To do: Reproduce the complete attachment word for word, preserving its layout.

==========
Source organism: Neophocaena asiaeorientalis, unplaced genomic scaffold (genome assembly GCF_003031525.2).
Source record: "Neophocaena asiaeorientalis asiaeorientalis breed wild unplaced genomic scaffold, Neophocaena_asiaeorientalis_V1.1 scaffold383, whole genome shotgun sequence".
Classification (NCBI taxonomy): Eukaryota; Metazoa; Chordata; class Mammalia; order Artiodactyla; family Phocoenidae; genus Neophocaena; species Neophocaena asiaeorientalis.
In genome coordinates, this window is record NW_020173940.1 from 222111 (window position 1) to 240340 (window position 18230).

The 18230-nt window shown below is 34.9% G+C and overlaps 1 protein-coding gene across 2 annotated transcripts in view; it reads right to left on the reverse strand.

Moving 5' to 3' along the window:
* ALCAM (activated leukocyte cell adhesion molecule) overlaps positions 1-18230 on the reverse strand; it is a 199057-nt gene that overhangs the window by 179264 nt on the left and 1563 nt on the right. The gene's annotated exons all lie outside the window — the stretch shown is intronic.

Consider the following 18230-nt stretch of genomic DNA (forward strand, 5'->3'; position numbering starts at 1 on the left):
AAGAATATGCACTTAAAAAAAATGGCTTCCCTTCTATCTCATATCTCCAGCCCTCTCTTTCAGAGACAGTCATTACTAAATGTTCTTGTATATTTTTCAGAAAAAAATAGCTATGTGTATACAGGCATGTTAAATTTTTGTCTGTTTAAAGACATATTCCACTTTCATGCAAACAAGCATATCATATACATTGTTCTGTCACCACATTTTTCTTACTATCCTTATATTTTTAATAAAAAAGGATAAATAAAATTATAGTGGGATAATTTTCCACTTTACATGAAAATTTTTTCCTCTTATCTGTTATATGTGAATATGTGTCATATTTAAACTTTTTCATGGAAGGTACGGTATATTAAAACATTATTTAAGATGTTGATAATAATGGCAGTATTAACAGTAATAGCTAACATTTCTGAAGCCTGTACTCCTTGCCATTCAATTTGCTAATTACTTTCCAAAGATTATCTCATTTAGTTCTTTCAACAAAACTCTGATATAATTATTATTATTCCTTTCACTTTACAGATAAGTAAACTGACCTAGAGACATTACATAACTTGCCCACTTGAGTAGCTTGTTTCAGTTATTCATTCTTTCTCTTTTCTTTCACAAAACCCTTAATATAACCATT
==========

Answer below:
Source organism: Neophocaena asiaeorientalis, unplaced genomic scaffold (genome assembly GCF_003031525.2).
Source record: "Neophocaena asiaeorientalis asiaeorientalis breed wild unplaced genomic scaffold, Neophocaena_asiaeorientalis_V1.1 scaffold383, whole genome shotgun sequence".
Classification (NCBI taxonomy): Eukaryota; Metazoa; Chordata; class Mammalia; order Artiodactyla; family Phocoenidae; genus Neophocaena; species Neophocaena asiaeorientalis.
In genome coordinates, this window is record NW_020173940.1 from 222111 (window position 1) to 240340 (window position 18230).

The 18230-nt window shown below is 34.9% G+C and overlaps 1 protein-coding gene across 2 annotated transcripts in view; it reads right to left on the reverse strand.

Moving 5' to 3' along the window:
* ALCAM (activated leukocyte cell adhesion molecule) overlaps positions 1-18230 on the reverse strand; it is a 199057-nt gene that overhangs the window by 179264 nt on the left and 1563 nt on the right. The gene's annotated exons all lie outside the window — the stretch shown is intronic.

Consider the following 18230-nt stretch of genomic DNA (forward strand, 5'->3'; position numbering starts at 1 on the left):
AAGAATATGCACTTAAAAAAAATGGCTTCCCTTCTATCTCATATCTCCAGCCCTCTCTTTCAGAGACAGTCATTACTAAATGTTCTTGTATATTTTTCAGAAAAAAATAGCTATGTGTATACAGGCATGTTAAATTTTTGTCTGTTTAAAGACATATTCCACTTTCATGCAAACAAGCATATCATATACATTGTTCTGTCACCACATTTTTCTTACTATCCTTATATTTTTAATAAAAAAGGATAAATAAAATTATAGTGGGATAATTTTCCACTTTACATGAAAATTTTTTCCTCTTATCTGTTATATGTGAATATGTGTCATATTTAAACTTTTTCATGGAAGGTACGGTATATTAAAACATTATTTAAGATGTTGATAATAATGGCAGTATTAACAGTAATAGCTAACATTTCTGAAGCCTGTACTCCTTGCCATTCAATTTGCTAATTACTTTCCAAAGATTATCTCATTTAGTTCTTTCAACAAAACTCTGATATAATTATTATTATTCCTTTCACTTTACAGATAAGTAAACTGACCTAGAGACATTACATAACTTGCCCACTTGAGTAGCTTGTTTCAGTTATTCATTCTTTCTCTTTTCTTTCACAAAACCCTTAATATAACCATT